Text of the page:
Plays are rarely written overnight. They take weeks, months, even years of preparation, and come to fruition onstage haphazardly, at the mercy of finances, of institutional planning, of scheduling conflicts. Timing is everything; all too often, a play that arrives too late or too soon ends up missing its chance. Yet sometimes luck, or a prophetic instinct, blesses the playwright, and the work seizes the ideal historical moment to confront its audience. The magical effects of that conjunction can be felt surging up and down the aisles at intermission, gathering in pools of excited conversation after the performance, resonating for weeks afterward in ripples through the press, through personal conversations, through public discussions live or online, through blogs, podcasts, message boards. The capacity to excite such discussion is one of the small miracles that make us love the theater and keep going to it.
You don’t need to be told that the historical interval unfolding since last June has been one of the most exceptional in our nation’s history. Even if it hasn’t heightened your stress level or disrupted your normal sleep pattern, chances are you know a dozen people for whom it has — and it’s not over yet. In such harrowing times, theatergoers’ hearts tend to cry out for a play that will help them coalesce the chaos of their thoughts and feelings into a coherent picture. Help me see what is wrong, the theatergoer’s instinct begs. Show me how it might be repaired. Teach me where the problems lie. In a time when “This is not normal” has become a political catchphrase, that silent inner cry is more intense and more widespread than ever.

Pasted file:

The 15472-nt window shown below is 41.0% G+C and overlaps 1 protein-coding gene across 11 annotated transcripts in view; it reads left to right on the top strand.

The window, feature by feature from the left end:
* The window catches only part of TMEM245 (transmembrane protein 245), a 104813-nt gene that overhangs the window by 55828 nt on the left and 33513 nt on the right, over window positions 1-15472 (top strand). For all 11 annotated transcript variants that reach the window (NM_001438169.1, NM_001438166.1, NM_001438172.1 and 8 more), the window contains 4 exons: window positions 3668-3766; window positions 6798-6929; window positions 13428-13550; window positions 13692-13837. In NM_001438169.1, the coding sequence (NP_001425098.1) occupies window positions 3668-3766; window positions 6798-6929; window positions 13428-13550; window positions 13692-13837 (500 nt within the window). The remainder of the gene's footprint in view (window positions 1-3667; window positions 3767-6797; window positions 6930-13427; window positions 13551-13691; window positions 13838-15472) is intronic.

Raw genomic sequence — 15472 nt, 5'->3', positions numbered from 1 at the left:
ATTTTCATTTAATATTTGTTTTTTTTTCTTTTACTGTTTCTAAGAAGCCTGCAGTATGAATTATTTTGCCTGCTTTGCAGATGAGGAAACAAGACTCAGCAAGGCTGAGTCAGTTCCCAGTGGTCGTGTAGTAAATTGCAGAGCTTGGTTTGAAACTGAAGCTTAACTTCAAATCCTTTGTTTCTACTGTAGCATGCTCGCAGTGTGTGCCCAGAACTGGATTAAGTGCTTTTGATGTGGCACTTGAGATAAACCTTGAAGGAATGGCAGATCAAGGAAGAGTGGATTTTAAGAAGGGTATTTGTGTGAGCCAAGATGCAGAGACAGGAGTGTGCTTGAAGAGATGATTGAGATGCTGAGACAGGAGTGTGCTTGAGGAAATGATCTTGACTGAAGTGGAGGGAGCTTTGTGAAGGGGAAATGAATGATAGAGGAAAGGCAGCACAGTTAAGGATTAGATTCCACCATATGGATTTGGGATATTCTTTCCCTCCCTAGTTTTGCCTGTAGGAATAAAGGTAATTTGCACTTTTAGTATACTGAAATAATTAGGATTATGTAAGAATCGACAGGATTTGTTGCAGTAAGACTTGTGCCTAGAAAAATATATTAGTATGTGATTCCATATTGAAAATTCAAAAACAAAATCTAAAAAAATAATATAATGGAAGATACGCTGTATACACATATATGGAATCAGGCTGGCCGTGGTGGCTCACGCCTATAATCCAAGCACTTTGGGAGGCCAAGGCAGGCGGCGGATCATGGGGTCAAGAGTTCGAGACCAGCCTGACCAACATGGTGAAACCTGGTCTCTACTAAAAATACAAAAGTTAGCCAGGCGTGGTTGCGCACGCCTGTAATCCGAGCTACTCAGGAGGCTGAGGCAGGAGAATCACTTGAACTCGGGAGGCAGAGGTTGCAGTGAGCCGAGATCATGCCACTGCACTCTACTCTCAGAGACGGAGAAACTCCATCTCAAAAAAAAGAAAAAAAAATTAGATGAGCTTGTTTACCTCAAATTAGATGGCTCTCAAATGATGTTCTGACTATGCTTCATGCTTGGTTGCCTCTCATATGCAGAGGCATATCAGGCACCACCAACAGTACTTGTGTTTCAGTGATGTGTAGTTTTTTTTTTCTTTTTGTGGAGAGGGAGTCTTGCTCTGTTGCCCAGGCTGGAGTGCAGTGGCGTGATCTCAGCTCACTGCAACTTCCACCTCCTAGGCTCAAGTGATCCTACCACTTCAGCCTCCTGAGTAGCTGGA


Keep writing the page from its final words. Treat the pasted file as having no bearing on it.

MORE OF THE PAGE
And, this year, magic struck, not once but multiple times. Along with the usual profusion of new works that come and go, some unexpectedly big, powerful, exceptional events raised their impressive heads, collecting bands of eager enthusiasts, rousing debate, focusing passions, and stirring new determination to challenge our national politics’ seeming normalization of fundamental wrongs. These plays then spread out from Off-Broadway into the cultural mainstream: Of the four Tony nominees for Best Play, all currently running on Broadway, three are by writers honored at this year’s Obie awards and the fourth (which came to Broadway from a resident theater outside New York) is by a young writer whose two previous plays were jointly honored with an Obie award for Playwriting last year. Oh, and please note: All four of these Tony-nominated playwrights — including the one honored by this year’s Obies with a Lifetime Achievement award — are making their Broadway debuts.